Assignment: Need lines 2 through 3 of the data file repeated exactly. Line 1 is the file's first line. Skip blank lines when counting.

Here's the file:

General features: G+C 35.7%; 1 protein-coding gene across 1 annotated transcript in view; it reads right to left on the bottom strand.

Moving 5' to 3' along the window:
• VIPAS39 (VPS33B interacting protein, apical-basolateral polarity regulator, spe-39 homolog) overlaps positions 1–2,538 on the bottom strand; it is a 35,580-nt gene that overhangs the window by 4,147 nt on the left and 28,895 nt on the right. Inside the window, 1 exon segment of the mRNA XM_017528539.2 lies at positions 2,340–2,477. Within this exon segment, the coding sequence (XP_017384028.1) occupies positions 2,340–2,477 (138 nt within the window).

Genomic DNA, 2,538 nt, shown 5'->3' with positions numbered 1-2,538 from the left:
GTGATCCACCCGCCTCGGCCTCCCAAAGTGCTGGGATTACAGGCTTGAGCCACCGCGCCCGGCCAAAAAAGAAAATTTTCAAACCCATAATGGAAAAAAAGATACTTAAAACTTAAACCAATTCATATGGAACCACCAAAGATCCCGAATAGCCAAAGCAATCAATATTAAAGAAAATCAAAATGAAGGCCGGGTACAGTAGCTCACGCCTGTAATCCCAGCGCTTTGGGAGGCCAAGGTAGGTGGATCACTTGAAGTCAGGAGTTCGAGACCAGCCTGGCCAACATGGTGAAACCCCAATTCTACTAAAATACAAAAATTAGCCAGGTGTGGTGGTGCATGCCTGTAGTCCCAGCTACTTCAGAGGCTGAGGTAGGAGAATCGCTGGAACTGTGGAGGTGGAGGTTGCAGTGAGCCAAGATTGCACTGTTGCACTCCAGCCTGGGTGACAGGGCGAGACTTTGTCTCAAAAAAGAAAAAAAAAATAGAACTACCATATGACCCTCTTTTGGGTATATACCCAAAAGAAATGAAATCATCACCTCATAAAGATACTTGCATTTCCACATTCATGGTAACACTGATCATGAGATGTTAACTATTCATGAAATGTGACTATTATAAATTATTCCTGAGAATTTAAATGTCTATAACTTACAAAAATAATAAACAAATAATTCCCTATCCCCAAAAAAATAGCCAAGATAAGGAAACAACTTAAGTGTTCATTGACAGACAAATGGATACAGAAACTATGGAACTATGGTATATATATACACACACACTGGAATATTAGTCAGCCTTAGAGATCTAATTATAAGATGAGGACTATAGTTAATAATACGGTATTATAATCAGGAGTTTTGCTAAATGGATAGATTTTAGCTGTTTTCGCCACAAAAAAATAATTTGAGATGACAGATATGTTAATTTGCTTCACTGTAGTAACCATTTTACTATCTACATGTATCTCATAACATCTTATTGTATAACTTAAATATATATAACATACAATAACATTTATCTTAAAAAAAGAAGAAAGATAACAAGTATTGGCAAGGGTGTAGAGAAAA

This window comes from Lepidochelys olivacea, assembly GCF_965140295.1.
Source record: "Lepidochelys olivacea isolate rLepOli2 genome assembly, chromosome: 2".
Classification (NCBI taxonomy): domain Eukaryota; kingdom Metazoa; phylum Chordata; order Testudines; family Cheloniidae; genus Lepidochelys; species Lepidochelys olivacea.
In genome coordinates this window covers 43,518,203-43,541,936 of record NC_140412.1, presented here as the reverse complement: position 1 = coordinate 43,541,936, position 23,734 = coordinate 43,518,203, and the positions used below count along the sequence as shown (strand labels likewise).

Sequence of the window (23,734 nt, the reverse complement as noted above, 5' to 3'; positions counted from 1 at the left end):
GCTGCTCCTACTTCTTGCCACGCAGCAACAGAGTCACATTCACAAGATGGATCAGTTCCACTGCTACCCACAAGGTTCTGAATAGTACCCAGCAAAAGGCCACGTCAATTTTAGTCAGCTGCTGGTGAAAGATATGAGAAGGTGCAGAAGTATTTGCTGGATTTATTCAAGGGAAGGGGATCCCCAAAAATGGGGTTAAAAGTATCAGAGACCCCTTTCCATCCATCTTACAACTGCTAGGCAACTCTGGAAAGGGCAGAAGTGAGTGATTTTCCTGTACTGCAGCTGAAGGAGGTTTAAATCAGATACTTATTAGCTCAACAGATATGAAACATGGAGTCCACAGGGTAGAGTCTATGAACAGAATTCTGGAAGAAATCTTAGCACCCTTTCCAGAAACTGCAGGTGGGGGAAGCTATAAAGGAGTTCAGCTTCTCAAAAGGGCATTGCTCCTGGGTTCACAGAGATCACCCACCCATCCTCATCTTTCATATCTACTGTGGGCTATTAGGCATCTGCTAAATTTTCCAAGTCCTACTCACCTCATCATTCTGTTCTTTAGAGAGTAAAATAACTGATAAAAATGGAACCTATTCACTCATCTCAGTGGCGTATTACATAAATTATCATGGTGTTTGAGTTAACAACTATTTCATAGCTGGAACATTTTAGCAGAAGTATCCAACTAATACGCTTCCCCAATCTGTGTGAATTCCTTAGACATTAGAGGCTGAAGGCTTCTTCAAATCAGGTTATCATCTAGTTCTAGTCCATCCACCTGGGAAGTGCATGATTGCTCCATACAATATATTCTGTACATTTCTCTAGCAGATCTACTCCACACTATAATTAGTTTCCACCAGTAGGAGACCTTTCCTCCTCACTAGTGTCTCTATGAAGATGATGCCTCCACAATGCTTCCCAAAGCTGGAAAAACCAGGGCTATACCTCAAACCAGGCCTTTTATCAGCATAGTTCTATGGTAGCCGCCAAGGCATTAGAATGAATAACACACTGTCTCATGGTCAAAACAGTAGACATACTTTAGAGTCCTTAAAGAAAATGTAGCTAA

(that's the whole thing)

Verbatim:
Moving 5' to 3' along the window:
• VIPAS39 (VPS33B interacting protein, apical-basolateral polarity regulator, spe-39 homolog) overlaps positions 1–2,538 on the bottom strand; it is a 35,580-nt gene that overhangs the window by 4,147 nt on the left and 28,895 nt on the right. Inside the window, 1 exon segment of the mRNA XM_017528539.2 lies at positions 2,340–2,477. Within this exon segment, the coding sequence (XP_017384028.1) occupies positions 2,340–2,477 (138 nt within the window).